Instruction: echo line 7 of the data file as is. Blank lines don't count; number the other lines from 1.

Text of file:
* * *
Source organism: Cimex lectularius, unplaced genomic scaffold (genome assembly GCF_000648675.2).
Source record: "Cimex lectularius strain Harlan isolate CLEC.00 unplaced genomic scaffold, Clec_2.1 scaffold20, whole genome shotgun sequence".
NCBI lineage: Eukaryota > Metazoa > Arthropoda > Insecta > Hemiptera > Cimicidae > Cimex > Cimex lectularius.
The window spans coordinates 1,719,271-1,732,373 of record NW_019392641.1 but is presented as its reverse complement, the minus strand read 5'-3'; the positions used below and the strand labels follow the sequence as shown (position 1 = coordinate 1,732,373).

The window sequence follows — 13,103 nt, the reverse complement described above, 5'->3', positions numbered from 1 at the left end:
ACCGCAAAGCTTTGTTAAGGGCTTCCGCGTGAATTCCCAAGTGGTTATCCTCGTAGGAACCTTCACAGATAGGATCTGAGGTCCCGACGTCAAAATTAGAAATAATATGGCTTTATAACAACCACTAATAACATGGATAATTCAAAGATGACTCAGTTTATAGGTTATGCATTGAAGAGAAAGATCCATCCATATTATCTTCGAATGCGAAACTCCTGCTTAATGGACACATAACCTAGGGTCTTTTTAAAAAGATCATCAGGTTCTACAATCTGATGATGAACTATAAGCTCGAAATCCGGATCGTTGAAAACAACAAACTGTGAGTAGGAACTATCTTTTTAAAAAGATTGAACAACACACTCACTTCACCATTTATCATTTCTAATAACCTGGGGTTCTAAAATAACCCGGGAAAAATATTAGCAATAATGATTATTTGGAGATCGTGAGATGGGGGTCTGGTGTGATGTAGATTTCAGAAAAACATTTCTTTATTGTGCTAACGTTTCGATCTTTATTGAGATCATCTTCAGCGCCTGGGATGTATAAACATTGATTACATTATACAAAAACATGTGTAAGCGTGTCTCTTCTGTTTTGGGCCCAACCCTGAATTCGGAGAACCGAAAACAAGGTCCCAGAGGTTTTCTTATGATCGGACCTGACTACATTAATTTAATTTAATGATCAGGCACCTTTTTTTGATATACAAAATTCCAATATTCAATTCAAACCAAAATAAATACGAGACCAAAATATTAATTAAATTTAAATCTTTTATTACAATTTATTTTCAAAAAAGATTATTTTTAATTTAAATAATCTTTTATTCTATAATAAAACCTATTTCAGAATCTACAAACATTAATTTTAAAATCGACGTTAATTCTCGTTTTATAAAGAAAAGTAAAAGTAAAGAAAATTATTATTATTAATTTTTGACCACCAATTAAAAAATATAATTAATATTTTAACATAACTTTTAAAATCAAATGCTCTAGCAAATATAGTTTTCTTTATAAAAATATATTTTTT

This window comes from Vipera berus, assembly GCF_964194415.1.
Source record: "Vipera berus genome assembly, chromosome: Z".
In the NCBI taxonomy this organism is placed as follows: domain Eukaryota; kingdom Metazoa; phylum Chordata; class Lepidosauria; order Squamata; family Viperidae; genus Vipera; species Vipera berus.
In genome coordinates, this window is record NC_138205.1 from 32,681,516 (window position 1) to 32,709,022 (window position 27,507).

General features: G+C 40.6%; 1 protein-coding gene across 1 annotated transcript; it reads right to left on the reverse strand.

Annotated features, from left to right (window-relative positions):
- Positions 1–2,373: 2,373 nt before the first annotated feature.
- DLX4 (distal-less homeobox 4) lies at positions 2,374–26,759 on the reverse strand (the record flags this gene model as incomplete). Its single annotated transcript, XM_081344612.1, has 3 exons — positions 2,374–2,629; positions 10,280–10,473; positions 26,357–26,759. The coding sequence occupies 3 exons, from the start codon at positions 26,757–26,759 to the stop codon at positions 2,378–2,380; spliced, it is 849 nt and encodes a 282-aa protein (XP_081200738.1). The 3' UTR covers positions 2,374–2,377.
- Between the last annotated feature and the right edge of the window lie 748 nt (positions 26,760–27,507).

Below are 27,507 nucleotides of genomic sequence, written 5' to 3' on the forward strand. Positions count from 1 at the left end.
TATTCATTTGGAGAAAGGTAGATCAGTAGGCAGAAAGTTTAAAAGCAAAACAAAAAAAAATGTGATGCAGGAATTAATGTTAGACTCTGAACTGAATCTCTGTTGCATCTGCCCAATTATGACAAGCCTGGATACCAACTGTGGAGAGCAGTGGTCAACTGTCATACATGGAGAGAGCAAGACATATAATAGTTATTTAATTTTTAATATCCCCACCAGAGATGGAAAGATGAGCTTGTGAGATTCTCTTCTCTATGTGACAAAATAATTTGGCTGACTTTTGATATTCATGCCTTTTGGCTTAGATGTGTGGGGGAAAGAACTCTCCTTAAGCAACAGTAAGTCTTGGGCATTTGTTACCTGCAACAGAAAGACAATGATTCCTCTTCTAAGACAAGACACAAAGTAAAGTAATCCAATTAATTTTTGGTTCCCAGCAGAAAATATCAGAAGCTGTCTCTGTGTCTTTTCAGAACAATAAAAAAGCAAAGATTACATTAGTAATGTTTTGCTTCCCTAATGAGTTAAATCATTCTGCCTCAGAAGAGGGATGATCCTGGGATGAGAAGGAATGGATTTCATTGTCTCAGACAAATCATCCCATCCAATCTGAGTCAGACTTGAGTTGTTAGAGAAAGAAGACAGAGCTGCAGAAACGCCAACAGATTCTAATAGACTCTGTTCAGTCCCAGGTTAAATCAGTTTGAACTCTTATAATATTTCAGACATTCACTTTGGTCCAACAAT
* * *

This window comes from Vipera berus, assembly GCF_964194415.1.